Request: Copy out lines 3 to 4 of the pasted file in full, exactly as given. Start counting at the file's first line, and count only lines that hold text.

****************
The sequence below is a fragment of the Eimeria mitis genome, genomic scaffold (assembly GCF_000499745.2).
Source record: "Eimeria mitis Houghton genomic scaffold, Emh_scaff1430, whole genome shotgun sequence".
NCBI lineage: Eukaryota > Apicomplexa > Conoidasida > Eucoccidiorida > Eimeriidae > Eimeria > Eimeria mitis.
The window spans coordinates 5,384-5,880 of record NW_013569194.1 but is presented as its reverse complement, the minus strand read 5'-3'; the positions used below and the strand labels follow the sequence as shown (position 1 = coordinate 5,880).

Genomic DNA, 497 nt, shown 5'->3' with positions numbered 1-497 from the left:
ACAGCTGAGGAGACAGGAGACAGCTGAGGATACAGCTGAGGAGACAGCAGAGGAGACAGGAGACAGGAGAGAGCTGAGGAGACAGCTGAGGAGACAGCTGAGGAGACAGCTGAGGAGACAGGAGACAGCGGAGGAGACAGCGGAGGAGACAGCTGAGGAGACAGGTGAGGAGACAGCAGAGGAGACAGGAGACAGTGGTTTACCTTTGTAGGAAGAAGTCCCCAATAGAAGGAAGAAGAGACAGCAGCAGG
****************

NCBI lineage: Eukaryota > Apicomplexa > Conoidasida > Eucoccidiorida > Eimeriidae > Eimeria > Eimeria mitis.
The window spans coordinates 5,384-5,880 of record NW_013569194.1 but is presented as its reverse complement, the minus strand read 5'-3'; the positions used below and the strand labels follow the sequence as shown (position 1 = coordinate 5,880).